Pertinent articles were identified using a comprehensive literature search strategy. This included examining reference lists from review articles (10,20–22) and an electronic database (Medline). The electronic database search involved an electronic search that crossed the terms obesity and depression. The literature search did not include doctoral dissertations or unpublished works.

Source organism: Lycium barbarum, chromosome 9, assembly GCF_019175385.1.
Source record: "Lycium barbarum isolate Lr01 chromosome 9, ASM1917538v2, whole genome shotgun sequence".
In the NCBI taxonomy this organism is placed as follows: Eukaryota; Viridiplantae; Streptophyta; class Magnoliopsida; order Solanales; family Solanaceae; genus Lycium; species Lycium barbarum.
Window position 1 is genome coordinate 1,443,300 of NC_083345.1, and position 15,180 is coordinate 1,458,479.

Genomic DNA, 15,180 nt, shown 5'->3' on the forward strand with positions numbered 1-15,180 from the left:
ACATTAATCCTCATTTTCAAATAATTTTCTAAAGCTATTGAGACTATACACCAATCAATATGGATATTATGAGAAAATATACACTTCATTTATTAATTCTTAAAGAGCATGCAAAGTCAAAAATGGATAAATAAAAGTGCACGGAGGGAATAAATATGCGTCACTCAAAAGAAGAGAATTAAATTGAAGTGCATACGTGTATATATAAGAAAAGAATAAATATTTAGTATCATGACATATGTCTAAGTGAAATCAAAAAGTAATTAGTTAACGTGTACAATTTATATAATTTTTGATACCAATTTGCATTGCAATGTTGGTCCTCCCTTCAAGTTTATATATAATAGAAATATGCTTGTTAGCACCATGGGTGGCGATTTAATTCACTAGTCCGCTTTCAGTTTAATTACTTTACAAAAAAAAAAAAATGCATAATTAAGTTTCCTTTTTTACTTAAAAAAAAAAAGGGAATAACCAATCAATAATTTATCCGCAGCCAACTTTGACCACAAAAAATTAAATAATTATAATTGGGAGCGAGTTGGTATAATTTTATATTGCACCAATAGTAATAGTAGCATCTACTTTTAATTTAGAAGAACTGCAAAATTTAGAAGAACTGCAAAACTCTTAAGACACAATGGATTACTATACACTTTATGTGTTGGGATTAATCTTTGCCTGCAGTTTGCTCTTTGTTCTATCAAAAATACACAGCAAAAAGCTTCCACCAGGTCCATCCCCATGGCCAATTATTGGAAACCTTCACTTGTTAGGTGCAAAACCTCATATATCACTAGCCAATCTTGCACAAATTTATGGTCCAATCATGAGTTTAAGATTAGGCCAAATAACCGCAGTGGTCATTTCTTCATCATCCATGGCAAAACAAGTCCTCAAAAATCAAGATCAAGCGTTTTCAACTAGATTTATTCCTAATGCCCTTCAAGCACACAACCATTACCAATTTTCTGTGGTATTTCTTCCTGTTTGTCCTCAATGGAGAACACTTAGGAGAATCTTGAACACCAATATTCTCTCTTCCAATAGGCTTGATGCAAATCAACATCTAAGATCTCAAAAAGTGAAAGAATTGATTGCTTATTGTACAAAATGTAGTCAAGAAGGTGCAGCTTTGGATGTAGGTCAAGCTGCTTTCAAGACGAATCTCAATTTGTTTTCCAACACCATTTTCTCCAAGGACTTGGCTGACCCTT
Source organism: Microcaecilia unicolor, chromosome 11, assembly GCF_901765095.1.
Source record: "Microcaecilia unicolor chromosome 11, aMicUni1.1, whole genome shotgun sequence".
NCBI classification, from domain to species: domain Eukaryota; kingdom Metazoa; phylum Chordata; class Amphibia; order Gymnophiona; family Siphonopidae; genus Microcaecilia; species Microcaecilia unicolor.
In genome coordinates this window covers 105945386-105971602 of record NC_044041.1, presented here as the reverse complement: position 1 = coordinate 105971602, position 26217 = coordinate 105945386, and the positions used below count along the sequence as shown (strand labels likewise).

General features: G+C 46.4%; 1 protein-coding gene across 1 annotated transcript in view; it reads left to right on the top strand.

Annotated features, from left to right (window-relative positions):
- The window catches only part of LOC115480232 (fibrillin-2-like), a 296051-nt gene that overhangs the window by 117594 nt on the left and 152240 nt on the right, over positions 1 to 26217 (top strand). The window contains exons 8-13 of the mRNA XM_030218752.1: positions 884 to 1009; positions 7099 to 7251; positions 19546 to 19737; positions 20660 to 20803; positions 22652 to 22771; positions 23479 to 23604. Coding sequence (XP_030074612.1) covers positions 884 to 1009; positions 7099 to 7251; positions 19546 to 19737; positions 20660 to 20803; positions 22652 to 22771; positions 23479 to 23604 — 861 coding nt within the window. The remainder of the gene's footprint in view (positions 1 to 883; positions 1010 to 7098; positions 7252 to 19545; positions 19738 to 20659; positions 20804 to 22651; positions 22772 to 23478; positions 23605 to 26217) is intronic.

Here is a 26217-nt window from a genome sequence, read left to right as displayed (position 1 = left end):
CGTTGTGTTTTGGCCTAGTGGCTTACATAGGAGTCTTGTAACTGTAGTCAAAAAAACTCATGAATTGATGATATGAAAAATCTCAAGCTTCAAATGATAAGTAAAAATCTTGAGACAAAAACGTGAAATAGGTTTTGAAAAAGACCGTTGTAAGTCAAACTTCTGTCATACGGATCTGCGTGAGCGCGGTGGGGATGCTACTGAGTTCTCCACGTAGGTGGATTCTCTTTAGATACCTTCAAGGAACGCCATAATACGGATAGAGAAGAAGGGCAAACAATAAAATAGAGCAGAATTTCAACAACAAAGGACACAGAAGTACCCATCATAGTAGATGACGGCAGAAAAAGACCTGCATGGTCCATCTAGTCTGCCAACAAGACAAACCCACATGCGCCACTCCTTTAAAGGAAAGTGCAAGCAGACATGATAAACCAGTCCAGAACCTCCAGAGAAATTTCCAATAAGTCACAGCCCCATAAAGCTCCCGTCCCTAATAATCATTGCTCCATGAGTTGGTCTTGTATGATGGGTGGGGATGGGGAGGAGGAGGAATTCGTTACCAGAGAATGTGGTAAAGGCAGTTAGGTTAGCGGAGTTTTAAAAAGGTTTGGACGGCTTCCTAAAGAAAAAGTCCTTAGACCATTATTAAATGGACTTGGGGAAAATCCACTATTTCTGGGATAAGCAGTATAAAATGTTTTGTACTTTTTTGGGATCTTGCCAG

Studies were included if they were written in English, had a period of data collection of at least 1 year, and examined the relationship between depression and obesity in a prospective manner. Studies were included only if the sample was community- or population-based. Studies were required to have a minimum sample size of 100 participants. Studies were excluded if the sample was comprised only of treatment-seeking participants. For example, studies were excluded if the aim was to examine change in weight (or depression) during or after treatment for depression (or weight loss). Qualitative reports were excluded.